Vineyard Most Wanted

The Top Issues Facing Grape Growers World Wide


There are a number of different pests and diseases that affect vineyards worldwide and each presents a different challenge depending on the climate and growing practices of that region. These viticultural criminals that affect grapevines come in several different forms including insects, bacteria, viruses, and fungi. To be considered a “most wanted” suspect they must have the potential to inflict severe economic impact on the industry in that particular region. The list below is by no means an exhaustive list however it does cover the top suspects.  
Phylloxera, a root louse, native to North America, is one of the major pests affecting vineyards world wide.  If left unchecked it will feed on the roots to cause severe nutrient deficiencies which will affect the photosynthetic ability of the plant leading to stunted growth, and slowed ripening eventually killing the vine.  Phylloxera currently affects Europe, North America, Most of South America, New Zealand and large parts of Australia.  
There are few treatments available to kill the root louse once it has been introduced and the best protection is to use a resistant rootstock that can withstand the damage caused by the louse’s feeding such as 3309 or SO4.  Fumigants such as Methyl Bromide were once used after the affected vines had been pulled out but now it is not always allowed by law and should not be taken lightly as it is extremely devastating to all soil life. The proven way to protect a vineyard, long term, from Phylloxera once it is found is by using rootstocks that are resistant to the pest when the vineyard is replanted.  
The European Grapevine Moth has been a common nuisance for European growers for centuries however for the new world it is a new threat that has just been discovered. The moth has three mating flights per season during which they will lay eggs in the clusters of grapevines. Symptoms of the infestation include webbing and orange headed larve present in the clusters. The third flight is typically the most damaging to vineyards as the larva will puncture the softening fruit to feed. This leaves the vine susceptible to secondary disease infections such as Botrytis which can cause color instability in the wine and Acetobacter which increases the level of volatile acidity in the fruit pre-fermentation. 
The European grapevine moth can be treated with several different methods.  Vineyards in Europe, use Pheromone capsules to disrupt the mating of the moths however both newly affected Chile and California have put in place aggressive plans to eradicate the moth completely.  California’s five year plan which began in 2010 included state-wide coordinated sprays with the pesticides Intrepid, Altecor, and Movento as well as Pheromone sprays.  According to Greg Clark of the Napa Valley Register, no moths were caught in 2014 and 2015 making this “one of the most successful eradication efforts of an agricultural pest in California history”.  This shows positive progress in the fight to eradicate the European Grapevine Moth from the New World.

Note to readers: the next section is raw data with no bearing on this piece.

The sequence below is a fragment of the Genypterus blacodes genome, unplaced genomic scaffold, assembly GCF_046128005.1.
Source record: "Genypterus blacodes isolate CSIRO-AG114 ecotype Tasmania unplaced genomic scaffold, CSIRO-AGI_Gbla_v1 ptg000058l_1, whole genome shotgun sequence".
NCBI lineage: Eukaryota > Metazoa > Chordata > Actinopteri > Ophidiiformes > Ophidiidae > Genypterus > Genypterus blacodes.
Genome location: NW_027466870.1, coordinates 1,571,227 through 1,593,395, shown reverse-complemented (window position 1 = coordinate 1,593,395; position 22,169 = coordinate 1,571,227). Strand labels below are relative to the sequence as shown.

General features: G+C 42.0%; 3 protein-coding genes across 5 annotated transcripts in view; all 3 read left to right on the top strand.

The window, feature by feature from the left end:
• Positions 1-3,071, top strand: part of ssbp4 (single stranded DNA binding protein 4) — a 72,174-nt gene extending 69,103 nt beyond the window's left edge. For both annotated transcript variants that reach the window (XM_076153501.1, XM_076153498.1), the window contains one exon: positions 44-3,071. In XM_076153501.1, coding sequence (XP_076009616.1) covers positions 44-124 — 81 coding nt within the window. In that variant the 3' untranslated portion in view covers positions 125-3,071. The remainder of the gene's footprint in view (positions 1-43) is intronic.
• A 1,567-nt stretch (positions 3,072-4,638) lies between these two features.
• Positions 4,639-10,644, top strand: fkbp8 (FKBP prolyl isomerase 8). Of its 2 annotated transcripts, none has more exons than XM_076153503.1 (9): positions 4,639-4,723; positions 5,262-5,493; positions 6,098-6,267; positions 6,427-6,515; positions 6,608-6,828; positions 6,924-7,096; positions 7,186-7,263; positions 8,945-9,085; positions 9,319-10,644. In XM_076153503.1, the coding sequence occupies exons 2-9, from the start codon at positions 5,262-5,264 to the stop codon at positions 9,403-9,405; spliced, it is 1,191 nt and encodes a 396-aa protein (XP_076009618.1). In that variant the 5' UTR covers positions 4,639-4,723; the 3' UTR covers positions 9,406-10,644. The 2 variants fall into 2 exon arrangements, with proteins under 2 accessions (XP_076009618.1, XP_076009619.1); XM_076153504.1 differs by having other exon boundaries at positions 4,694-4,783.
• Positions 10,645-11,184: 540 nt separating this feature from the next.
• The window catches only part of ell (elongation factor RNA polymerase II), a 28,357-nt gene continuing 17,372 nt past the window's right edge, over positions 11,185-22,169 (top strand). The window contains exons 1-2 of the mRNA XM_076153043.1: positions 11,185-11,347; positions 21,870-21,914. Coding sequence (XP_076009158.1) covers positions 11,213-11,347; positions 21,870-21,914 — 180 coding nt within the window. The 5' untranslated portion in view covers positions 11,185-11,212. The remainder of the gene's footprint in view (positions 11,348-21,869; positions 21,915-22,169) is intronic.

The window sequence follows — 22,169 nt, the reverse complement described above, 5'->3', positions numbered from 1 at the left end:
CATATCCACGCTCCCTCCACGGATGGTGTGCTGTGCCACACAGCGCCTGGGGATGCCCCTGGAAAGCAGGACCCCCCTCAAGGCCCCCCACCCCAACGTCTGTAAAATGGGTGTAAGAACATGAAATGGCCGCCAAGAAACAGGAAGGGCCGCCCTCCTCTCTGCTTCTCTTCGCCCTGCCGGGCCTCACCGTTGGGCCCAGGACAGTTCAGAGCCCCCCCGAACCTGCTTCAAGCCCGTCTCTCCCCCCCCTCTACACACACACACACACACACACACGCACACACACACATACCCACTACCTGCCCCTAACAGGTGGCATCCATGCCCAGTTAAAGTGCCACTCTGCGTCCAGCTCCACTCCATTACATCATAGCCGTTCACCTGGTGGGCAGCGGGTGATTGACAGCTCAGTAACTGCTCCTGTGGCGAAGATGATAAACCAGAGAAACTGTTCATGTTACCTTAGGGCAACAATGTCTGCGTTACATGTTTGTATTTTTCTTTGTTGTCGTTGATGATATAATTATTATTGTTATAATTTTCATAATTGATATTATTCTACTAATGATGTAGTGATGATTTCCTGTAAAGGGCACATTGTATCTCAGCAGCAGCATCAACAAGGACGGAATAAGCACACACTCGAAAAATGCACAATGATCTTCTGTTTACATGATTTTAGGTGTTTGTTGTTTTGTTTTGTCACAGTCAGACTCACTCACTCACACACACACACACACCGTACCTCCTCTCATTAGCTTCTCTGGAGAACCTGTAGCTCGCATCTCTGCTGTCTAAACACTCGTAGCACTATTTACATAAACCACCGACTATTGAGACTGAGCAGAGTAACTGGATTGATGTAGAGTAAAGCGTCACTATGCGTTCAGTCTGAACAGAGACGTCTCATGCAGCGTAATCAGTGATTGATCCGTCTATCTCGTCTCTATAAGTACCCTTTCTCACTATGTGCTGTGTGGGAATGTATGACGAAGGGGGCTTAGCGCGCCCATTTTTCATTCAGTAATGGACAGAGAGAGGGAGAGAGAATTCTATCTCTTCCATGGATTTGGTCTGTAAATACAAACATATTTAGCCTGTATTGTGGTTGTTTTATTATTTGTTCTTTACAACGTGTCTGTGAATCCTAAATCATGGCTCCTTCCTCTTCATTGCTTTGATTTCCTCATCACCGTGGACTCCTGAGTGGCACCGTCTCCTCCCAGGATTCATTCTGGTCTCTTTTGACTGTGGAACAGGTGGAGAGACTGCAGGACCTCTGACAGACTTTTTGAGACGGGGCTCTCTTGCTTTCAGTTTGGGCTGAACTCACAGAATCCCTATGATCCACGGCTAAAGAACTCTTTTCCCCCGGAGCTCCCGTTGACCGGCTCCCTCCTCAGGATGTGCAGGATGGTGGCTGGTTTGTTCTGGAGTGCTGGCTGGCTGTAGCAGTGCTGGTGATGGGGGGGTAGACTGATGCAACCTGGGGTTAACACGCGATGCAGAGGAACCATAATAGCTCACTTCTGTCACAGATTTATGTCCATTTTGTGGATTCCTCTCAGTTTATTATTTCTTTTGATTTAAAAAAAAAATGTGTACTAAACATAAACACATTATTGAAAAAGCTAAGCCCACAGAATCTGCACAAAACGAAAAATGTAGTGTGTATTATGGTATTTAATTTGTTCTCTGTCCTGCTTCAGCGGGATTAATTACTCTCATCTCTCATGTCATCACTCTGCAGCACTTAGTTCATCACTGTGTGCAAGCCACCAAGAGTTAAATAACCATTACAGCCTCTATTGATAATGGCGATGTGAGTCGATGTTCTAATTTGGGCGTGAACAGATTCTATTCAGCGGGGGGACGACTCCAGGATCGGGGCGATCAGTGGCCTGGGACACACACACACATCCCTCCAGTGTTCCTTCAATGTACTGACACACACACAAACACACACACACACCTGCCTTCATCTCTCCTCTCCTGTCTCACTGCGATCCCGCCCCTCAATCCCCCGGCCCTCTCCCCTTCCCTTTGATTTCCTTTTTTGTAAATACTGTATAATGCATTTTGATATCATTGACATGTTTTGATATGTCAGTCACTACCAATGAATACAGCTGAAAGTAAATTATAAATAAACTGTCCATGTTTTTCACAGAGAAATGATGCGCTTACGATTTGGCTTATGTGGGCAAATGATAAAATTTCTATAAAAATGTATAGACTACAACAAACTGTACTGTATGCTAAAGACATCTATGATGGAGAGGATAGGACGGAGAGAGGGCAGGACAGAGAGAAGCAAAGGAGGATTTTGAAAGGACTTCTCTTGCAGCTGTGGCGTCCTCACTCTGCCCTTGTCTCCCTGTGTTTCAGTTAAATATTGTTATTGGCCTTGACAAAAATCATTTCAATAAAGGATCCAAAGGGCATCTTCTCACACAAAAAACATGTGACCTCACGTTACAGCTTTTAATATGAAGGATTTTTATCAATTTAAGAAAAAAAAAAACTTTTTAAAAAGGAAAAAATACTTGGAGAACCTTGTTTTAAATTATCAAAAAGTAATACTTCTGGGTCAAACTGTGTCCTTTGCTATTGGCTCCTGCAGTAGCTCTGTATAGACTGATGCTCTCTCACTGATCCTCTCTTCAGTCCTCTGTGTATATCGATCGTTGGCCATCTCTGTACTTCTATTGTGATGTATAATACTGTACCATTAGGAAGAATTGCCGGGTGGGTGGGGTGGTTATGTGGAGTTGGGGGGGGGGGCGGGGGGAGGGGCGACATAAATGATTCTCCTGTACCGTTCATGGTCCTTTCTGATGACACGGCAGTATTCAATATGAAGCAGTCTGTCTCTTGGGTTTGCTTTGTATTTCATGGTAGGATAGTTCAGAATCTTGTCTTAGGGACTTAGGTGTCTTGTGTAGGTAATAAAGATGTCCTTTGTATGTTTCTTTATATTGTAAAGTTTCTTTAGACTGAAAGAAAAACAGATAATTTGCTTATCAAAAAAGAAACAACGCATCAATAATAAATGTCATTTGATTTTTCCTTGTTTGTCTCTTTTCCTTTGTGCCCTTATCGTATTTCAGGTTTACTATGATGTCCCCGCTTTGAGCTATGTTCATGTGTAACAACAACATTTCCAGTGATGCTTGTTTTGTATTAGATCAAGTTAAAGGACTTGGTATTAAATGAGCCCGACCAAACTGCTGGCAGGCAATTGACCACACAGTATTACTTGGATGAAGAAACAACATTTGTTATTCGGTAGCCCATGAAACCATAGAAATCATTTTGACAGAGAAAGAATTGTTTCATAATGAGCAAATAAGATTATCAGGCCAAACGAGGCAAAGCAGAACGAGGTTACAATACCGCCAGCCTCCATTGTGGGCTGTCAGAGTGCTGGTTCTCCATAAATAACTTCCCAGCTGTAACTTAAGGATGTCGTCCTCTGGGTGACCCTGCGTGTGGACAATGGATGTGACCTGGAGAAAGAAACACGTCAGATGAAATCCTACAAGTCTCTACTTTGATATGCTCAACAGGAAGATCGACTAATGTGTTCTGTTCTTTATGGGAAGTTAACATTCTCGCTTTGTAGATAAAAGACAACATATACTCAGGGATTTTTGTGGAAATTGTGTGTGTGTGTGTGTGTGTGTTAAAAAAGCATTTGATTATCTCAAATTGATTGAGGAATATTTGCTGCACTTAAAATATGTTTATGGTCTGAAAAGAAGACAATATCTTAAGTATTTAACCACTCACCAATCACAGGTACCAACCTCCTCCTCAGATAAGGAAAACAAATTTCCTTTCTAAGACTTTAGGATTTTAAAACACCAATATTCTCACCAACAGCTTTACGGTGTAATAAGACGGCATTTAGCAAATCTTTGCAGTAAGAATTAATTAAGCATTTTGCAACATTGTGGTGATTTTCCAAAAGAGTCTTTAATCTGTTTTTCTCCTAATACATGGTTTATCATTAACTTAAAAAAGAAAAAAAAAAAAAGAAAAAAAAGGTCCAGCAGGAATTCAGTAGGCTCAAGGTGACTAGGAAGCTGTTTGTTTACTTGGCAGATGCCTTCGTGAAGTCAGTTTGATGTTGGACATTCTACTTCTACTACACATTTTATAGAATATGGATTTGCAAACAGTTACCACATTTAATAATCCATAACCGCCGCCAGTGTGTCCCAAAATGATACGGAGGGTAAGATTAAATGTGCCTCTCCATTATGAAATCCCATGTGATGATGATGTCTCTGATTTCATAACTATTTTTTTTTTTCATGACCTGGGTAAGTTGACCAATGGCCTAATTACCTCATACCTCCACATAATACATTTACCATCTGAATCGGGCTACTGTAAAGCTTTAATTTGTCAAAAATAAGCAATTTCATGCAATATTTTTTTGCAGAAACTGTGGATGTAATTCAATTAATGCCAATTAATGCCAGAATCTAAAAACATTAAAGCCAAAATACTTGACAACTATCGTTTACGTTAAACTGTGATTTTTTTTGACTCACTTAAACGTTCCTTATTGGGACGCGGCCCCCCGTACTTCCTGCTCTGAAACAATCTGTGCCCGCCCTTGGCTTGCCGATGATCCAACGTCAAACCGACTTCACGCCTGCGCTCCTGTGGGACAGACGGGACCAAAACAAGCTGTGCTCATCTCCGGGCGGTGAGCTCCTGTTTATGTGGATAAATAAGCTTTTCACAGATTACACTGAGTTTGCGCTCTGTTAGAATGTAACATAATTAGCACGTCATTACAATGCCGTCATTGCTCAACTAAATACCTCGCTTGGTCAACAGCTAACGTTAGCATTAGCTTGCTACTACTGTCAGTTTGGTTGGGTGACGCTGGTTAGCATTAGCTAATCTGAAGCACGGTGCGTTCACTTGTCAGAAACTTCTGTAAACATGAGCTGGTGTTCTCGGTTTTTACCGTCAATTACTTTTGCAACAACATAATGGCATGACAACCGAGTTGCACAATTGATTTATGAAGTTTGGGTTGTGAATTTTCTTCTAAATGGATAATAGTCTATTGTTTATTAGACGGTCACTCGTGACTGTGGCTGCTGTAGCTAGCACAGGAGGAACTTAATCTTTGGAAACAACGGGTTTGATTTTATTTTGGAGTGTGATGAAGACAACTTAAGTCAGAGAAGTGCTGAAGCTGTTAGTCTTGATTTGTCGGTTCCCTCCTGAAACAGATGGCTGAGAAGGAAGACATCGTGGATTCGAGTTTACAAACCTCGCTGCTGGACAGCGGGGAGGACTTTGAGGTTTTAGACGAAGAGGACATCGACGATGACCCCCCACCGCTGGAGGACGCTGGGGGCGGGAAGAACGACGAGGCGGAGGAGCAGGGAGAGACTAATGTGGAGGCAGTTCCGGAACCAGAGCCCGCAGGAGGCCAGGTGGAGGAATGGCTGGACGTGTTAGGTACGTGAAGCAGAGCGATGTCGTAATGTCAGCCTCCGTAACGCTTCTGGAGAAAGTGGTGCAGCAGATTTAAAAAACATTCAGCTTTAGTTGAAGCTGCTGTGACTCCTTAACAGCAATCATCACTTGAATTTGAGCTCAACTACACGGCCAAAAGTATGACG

Meanwhile Bordeaux is dealing with a crisis of its own in the Flavescence dorée.  Originally uncovered in the prestigious growing area of the Medoc, the Flavescence is a bacterial agent called Candidatus Phytoplasma vitis that has become problematic due to the importation of the Scaphoideus titanus leafhopper species from North America. The disease shows first symptoms through stunted growth, yellowing leaves, black pustules and inhibited lignification. The second season, the symptoms are more pronounced and can shrivel grape clusters after which the vine declines rapidly.  If not rapidly eliminated, this disease could be as devastating to Bordeaux as Phylloxera was due to its ability to kill a vine within 3 years of infection.  
The most effective method of controlling the Flavescence is through controlling the spread of the vector.  Currently Pheromone capsules can be used to disrupt the mating of the Leafhopper and rapidly removing any vines that seem to be showing infection helps reduce source plants.  For the Vitis grape species it is not curable once it is systemic in the vine and the best protection is to remove affected material quickly and prevent the importation of infected vines or the leafhopper from affected regions. The producers and growers of Bordeaux are working closely together to attack this issue immediately as this disease could be catastrophic.